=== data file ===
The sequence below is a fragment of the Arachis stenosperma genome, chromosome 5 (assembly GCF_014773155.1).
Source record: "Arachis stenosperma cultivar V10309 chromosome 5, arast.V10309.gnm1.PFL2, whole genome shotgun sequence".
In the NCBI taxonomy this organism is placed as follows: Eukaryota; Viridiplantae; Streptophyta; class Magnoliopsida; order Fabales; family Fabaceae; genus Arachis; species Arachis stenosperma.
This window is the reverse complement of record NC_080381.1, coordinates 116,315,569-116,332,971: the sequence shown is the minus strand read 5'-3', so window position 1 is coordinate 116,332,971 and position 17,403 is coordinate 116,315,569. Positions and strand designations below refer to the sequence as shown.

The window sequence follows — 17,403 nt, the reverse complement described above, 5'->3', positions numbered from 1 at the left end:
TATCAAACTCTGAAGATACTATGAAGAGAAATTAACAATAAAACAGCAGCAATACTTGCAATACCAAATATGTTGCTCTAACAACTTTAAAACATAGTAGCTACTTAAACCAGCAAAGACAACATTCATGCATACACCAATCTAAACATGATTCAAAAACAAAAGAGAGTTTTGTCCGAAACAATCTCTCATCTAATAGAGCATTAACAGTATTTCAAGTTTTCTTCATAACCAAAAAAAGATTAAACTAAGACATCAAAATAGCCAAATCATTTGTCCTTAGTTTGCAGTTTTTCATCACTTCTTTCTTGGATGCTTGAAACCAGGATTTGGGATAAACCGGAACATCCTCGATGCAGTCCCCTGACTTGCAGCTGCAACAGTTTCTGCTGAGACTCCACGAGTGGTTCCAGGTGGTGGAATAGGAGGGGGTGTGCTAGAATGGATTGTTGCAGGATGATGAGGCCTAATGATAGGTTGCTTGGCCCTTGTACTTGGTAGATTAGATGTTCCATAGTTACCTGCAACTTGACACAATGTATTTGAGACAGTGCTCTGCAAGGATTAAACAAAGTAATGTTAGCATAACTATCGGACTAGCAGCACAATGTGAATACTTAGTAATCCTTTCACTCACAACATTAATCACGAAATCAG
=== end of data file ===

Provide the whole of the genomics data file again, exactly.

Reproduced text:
The sequence below is a fragment of the Arachis stenosperma genome, chromosome 5 (assembly GCF_014773155.1).
Source record: "Arachis stenosperma cultivar V10309 chromosome 5, arast.V10309.gnm1.PFL2, whole genome shotgun sequence".
In the NCBI taxonomy this organism is placed as follows: Eukaryota; Viridiplantae; Streptophyta; class Magnoliopsida; order Fabales; family Fabaceae; genus Arachis; species Arachis stenosperma.
This window is the reverse complement of record NC_080381.1, coordinates 116,315,569-116,332,971: the sequence shown is the minus strand read 5'-3', so window position 1 is coordinate 116,332,971 and position 17,403 is coordinate 116,315,569. Positions and strand designations below refer to the sequence as shown.

The window sequence follows — 17,403 nt, the reverse complement described above, 5'->3', positions numbered from 1 at the left end:
TATCAAACTCTGAAGATACTATGAAGAGAAATTAACAATAAAACAGCAGCAATACTTGCAATACCAAATATGTTGCTCTAACAACTTTAAAACATAGTAGCTACTTAAACCAGCAAAGACAACATTCATGCATACACCAATCTAAACATGATTCAAAAACAAAAGAGAGTTTTGTCCGAAACAATCTCTCATCTAATAGAGCATTAACAGTATTTCAAGTTTTCTTCATAACCAAAAAAAGATTAAACTAAGACATCAAAATAGCCAAATCATTTGTCCTTAGTTTGCAGTTTTTCATCACTTCTTTCTTGGATGCTTGAAACCAGGATTTGGGATAAACCGGAACATCCTCGATGCAGTCCCCTGACTTGCAGCTGCAACAGTTTCTGCTGAGACTCCACGAGTGGTTCCAGGTGGTGGAATAGGAGGGGGTGTGCTAGAATGGATTGTTGCAGGATGATGAGGCCTAATGATAGGTTGCTTGGCCCTTGTACTTGGTAGATTAGATGTTCCATAGTTACCTGCAACTTGACACAATGTATTTGAGACAGTGCTCTGCAAGGATTAAACAAAGTAATGTTAGCATAACTATCGGACTAGCAGCACAATGTGAATACTTAGTAATCCTTTCACTCACAACATTAATCACGAAATCAG